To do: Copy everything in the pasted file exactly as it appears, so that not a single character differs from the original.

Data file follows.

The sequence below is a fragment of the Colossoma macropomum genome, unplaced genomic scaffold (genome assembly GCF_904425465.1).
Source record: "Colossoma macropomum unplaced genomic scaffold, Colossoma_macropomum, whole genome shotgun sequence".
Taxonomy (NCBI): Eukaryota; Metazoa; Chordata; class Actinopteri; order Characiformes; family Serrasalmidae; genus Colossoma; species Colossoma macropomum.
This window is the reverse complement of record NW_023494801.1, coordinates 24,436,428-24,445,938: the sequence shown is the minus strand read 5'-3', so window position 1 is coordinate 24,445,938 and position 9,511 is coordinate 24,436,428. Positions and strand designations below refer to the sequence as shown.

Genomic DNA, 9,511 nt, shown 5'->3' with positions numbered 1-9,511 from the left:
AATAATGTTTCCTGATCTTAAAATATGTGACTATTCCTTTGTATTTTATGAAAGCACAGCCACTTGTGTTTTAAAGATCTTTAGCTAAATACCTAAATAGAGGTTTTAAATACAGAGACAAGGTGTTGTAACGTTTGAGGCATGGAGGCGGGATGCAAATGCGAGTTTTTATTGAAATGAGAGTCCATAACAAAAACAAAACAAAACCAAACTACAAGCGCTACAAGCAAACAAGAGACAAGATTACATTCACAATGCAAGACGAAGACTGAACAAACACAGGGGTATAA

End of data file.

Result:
The sequence below is a fragment of the Colossoma macropomum genome, unplaced genomic scaffold (genome assembly GCF_904425465.1).
Source record: "Colossoma macropomum unplaced genomic scaffold, Colossoma_macropomum, whole genome shotgun sequence".
Taxonomy (NCBI): Eukaryota; Metazoa; Chordata; class Actinopteri; order Characiformes; family Serrasalmidae; genus Colossoma; species Colossoma macropomum.
This window is the reverse complement of record NW_023494801.1, coordinates 24,436,428-24,445,938: the sequence shown is the minus strand read 5'-3', so window position 1 is coordinate 24,445,938 and position 9,511 is coordinate 24,436,428. Positions and strand designations below refer to the sequence as shown.

Genomic DNA, 9,511 nt, shown 5'->3' with positions numbered 1-9,511 from the left:
AATAATGTTTCCTGATCTTAAAATATGTGACTATTCCTTTGTATTTTATGAAAGCACAGCCACTTGTGTTTTAAAGATCTTTAGCTAAATACCTAAATAGAGGTTTTAAATACAGAGACAAGGTGTTGTAACGTTTGAGGCATGGAGGCGGGATGCAAATGCGAGTTTTTATTGAAATGAGAGTCCATAACAAAAACAAAACAAAACCAAACTACAAGCGCTACAAGCAAACAAGAGACAAGATTACATTCACAATGCAAGACGAAGACTGAACAAACACAGGGGTATAA